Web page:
Edited: September 22, 2022, 10:27 AM · Studies have shown that gentle rubbing with a microfiber cloth will remove >90% of rosin from strings. Studies have also shown that alcohol dissolves rosin and causes it to soak into the string, where it dries inside and deadens the string.

Details here:

https://www.warchal.com/faq/what_is_the_best_way_to_care_for_our_strings.html

September 22, 2022, 9:07 AM · George - which is why I IMMEDIATELY wipe off the alcohol with dissolved rosin, otherwise it soaks "into the string, where it dries inside and deadens the string" (to quote you, except for one "the").

- a process I also follow when cleaning bow hair, which can require as many as 8 swipes of the alcohol pads (4 pads) followed by immediate cleaning with the cotton cloth each time before the alcohol comes off on the cloth clean enough. It will not clean the hair down to "new," it will still grab a string, just not well without being re-rosined.

It's been working for me. With all deference to Mr. Warchal, whose strings I use on 2 of my violins.

September 22, 2022, 9:26 AM · @ George in the Warchal test did they soak the string in alcohol solution and then allow it to set into string? They do not give any details. I also use the little disposable alcohol pads. They do not saturate the string and any residual alcohol seems to evaporate almost immediately. I only do this once a month to give a good deep cleaning. For daily maintenance I use a clean dry terry cloth.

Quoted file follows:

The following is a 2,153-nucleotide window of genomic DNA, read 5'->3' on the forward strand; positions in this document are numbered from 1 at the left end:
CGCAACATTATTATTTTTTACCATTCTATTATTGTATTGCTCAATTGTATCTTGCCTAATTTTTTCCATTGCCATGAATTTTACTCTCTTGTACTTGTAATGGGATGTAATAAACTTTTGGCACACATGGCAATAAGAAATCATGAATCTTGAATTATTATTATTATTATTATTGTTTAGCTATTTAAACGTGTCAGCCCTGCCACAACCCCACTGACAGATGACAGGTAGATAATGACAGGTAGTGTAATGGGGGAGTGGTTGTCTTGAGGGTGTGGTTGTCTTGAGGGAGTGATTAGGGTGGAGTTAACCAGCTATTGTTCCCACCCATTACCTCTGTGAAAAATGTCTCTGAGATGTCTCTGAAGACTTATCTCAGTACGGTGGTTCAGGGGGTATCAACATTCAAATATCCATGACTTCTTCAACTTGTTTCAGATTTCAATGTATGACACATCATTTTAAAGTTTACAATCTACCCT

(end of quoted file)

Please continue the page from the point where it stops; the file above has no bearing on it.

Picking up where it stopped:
Edited: September 22, 2022, 10:30 AM · Andrew, The way I see it is that if a microfiber cloth removes >90% of the rosin on a string, then there is no need to use alcohol wipes, which will very likely damage the string according to the Warchal study. Using alcohol also risks damaging the varnish if not used carefully.

John, I don't know what benefit you're getting from a "deep cleaning" if the terry cloth is removing >90%. Any additional rosin that is removed is likely to be immediately restored in a few strokes of a well-rosined bow.

I personally think that the Warchal study proves conclusively that using alcohol to clean strings provides no benefits over microfiber cloth, but I also personally know that old habits are hard to break. I tend to point out the Warchal study in threads like this mostly so people stop pushing alcohol as a string cleaner. I have seen a few violins with drip marks in the varnish under and around the bridge, and one can easily surmise what the caused them. Plus, good strings are not cheap, and I like mine to last as long as possible.

So people can read the study, and make up their own minds.


Edited: September 22, 2022, 10:39 AM · Just to illustrate a different perspective, a light pass with whatever duster I use for my violin is all my strings ever get. As far as I can see there's been no build-up of rosin. My favourite duster was torn from a tee shirt belonging to Florentine violin-maker Paolo Vettori in 1997. It's never been washed.
September 22, 2022, 10:56 AM · I am not aggressive about cleaning rosin from the strings. I assume that they will get another coat of rosin immediately the next time I play. I use two ordinary cotton handkerchiefs, one for the strings, the other for the violin.